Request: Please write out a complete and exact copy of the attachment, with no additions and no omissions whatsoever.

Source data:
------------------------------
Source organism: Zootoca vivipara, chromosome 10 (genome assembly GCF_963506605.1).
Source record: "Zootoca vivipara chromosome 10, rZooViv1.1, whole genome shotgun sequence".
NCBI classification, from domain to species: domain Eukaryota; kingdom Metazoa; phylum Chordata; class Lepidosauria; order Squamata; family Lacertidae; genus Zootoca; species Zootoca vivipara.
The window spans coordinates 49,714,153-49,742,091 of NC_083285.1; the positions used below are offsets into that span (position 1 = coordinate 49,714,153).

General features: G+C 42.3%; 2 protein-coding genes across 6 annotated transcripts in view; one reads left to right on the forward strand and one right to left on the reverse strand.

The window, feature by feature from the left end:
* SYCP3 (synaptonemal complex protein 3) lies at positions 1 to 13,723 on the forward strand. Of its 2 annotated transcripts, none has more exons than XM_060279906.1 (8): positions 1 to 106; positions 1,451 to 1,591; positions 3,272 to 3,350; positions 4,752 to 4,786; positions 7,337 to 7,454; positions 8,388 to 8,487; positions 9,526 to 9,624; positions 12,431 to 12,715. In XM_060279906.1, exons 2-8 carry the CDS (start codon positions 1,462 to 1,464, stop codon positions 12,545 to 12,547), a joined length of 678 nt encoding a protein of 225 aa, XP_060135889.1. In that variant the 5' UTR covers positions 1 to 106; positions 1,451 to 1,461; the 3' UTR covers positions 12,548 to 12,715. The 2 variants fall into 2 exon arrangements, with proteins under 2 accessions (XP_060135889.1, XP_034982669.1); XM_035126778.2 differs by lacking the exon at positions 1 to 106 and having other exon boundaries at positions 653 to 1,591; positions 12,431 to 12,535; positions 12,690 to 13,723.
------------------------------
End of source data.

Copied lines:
Source organism: Zootoca vivipara, chromosome 10 (genome assembly GCF_963506605.1).
Source record: "Zootoca vivipara chromosome 10, rZooViv1.1, whole genome shotgun sequence".
NCBI classification, from domain to species: domain Eukaryota; kingdom Metazoa; phylum Chordata; class Lepidosauria; order Squamata; family Lacertidae; genus Zootoca; species Zootoca vivipara.
The window spans coordinates 49,714,153-49,742,091 of NC_083285.1; the positions used below are offsets into that span (position 1 = coordinate 49,714,153).

General features: G+C 42.3%; 2 protein-coding genes across 6 annotated transcripts in view; one reads left to right on the forward strand and one right to left on the reverse strand.

The window, feature by feature from the left end:
* SYCP3 (synaptonemal complex protein 3) lies at positions 1 to 13,723 on the forward strand. Of its 2 annotated transcripts, none has more exons than XM_060279906.1 (8): positions 1 to 106; positions 1,451 to 1,591; positions 3,272 to 3,350; positions 4,752 to 4,786; positions 7,337 to 7,454; positions 8,388 to 8,487; positions 9,526 to 9,624; positions 12,431 to 12,715. In XM_060279906.1, exons 2-8 carry the CDS (start codon positions 1,462 to 1,464, stop codon positions 12,545 to 12,547), a joined length of 678 nt encoding a protein of 225 aa, XP_060135889.1. In that variant the 5' UTR covers positions 1 to 106; positions 1,451 to 1,461; the 3' UTR covers positions 12,548 to 12,715. The 2 variants fall into 2 exon arrangements, with proteins under 2 accessions (XP_060135889.1, XP_034982669.1); XM_035126778.2 differs by lacking the exon at positions 1 to 106 and having other exon boundaries at positions 653 to 1,591; positions 12,431 to 12,535; positions 12,690 to 13,723.